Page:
Richard Lemarchand quits Naughty Dog
Richard Lemarchand, lead designer on the Uncharted series, has quit developer Naughty Dog after eight years with the studio.
Lemarchand is joining the School Of Cinematic Arts at the University Of Southern California. He'll be teaching at its Interactive Media Division, which has been named Princeton Review's best US game design school for three consecutive years and counts Thatgamecompany co-founders Kellee Santiago and Jenova Chen among its alumni.
Lemarchand, who will also work on a number of "experimental games" as part of a research project, told Gamasutra he felt it was time to move on, with Naughty Dog's work on the Uncharted series seemingly over. The studio is now working on another PS3 exclusive, The Last Of Us, while Vita launch title Uncharted: Golden Abyss was developed by Sony subsidiary Bend.
"It seems like a natural transition point," he said. "I was involved with development of the Uncharted series, not quite from the beginning, but almost – and even though the Uncharted series isn't intended to be viewed as a trilogy, maybe there's something about the number three that felt… there is a certain [sense] of completeness for me."
Lemarchand will take up his new role after three months backpacking around the world, but he's looking forward to being "surrounded by awesome people, talking craft and philosophy, and building strange new things." Yet it sounds like what Lemarchand is most excited about is turning away from blockbuster games and trying out new ideas.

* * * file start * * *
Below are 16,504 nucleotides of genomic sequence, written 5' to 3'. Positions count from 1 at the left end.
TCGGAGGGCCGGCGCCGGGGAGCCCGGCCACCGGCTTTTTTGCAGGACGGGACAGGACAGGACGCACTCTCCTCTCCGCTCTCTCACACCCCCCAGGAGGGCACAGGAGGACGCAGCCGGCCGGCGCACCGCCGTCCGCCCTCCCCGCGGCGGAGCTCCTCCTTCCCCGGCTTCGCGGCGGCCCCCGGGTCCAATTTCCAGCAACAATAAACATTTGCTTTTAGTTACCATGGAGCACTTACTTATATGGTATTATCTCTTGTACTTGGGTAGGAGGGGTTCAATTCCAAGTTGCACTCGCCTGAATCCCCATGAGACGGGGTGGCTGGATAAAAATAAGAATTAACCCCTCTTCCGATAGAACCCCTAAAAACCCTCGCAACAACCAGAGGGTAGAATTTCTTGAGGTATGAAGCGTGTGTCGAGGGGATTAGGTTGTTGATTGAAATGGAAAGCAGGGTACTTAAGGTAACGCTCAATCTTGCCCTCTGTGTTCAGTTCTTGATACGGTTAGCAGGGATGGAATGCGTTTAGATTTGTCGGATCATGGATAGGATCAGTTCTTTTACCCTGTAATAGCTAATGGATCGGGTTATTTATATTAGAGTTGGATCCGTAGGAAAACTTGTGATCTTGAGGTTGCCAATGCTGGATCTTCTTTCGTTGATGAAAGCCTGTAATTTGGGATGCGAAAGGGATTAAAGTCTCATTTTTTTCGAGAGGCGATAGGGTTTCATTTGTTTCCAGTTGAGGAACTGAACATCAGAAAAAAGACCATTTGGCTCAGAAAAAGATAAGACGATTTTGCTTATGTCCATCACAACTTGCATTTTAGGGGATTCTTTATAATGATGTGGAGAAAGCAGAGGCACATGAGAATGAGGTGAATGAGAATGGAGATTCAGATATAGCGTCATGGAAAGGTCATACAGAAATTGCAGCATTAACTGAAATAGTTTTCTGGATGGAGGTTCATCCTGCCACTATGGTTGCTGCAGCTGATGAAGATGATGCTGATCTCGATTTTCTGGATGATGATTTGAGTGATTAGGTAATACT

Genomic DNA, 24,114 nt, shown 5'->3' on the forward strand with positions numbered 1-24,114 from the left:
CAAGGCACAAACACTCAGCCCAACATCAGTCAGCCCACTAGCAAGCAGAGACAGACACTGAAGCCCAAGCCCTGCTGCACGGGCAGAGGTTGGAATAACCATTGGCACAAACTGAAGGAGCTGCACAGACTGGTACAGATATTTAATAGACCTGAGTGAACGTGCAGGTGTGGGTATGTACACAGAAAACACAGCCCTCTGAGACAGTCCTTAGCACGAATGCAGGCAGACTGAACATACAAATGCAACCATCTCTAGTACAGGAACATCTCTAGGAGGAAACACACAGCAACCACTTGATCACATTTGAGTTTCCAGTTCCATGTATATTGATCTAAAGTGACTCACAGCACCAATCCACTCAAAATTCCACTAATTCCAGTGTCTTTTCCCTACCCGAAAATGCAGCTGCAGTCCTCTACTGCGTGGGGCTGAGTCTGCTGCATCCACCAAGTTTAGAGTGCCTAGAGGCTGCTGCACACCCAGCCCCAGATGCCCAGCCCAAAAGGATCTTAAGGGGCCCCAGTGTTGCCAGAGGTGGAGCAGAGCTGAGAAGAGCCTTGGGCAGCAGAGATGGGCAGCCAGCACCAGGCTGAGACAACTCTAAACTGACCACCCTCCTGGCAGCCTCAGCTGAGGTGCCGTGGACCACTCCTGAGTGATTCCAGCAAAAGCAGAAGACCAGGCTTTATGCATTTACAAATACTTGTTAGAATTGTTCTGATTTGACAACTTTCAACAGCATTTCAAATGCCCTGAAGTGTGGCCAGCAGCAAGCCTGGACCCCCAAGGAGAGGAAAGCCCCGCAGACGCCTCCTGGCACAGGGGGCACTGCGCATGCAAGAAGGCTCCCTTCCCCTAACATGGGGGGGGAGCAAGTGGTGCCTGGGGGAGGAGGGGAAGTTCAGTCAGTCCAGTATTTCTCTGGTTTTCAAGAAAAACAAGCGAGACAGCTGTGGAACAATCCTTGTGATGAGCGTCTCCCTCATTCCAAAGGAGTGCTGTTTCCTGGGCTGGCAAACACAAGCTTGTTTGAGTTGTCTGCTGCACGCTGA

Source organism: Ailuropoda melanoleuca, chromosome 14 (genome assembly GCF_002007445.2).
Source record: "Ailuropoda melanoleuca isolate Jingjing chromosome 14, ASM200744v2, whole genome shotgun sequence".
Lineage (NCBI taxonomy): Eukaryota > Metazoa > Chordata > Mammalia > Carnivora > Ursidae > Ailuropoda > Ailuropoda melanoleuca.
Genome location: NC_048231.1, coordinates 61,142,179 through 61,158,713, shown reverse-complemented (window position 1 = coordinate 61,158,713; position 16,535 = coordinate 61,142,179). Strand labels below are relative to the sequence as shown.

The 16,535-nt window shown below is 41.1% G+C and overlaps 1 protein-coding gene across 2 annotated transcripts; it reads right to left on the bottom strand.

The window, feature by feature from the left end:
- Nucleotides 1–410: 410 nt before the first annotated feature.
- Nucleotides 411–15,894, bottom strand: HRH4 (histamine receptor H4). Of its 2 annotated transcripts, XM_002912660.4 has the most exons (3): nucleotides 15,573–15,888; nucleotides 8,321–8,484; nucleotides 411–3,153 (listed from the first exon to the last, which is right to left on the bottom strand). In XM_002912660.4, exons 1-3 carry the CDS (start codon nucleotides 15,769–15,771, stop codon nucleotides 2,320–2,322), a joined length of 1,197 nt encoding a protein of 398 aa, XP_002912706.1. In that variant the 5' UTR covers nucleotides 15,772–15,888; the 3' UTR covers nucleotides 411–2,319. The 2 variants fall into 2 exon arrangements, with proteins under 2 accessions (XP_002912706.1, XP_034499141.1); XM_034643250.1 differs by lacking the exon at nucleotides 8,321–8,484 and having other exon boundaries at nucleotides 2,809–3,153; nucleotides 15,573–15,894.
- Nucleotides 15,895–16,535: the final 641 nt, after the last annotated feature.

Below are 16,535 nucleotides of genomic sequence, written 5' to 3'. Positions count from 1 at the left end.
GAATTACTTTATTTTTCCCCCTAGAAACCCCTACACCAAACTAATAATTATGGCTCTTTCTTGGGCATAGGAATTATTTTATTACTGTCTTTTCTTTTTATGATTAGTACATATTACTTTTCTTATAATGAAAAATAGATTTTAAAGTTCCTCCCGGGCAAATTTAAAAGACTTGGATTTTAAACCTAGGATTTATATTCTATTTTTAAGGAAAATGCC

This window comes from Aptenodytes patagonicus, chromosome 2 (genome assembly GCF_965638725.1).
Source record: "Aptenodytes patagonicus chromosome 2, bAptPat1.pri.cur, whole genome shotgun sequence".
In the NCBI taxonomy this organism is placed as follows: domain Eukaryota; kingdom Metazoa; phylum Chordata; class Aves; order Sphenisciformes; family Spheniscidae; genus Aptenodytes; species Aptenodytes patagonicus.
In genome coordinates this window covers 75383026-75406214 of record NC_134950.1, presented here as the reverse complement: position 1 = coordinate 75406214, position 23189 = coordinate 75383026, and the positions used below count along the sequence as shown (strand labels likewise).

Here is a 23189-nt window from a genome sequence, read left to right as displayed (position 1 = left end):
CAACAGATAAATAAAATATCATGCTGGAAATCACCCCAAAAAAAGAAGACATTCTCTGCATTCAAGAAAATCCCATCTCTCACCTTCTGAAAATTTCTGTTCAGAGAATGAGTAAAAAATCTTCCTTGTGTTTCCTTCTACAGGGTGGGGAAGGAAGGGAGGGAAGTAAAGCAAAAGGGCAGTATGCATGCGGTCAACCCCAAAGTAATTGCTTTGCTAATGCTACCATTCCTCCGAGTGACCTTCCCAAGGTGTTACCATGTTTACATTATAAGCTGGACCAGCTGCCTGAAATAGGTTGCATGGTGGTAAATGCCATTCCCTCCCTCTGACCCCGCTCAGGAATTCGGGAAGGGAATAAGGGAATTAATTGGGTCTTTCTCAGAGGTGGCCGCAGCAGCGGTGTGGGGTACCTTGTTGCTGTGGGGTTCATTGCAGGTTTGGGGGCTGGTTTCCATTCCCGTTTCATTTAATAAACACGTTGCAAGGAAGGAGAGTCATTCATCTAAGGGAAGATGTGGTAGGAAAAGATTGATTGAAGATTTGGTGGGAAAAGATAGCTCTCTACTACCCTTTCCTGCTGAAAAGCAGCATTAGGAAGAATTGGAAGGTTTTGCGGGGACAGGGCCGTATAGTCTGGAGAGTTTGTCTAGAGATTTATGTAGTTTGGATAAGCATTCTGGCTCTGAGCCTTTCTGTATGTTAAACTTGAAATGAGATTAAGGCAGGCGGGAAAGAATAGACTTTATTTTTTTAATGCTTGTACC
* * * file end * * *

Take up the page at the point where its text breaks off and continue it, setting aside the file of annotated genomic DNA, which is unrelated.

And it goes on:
"For about ten years now, I've wanted to make a different kind of game, alongside my professional practice," he said. "I've always loved the experimental and the avant-garde. I wanted to try to make a game in that sphere for the best part of a decade."
While we wish Lemarchand all the best in his future endeavours, his is a big loss for Naughty Dog; together with creative director Amy Hennig he was the public face of, and driving force behind PS3's most successful IP.
He understands the importance of an emotional connection between players and the characters under their control, telling last year's Montreal International Game Summit: "We as game developers are often too tough and too snarky when we make our games.
"It's very important we have something to say: we must be in touch with our emotions and become adept at portraying them in detail, with nuance and, and above all, vulnerability." The next generation of students at USC's Interactive Media Division are in the very best of hands.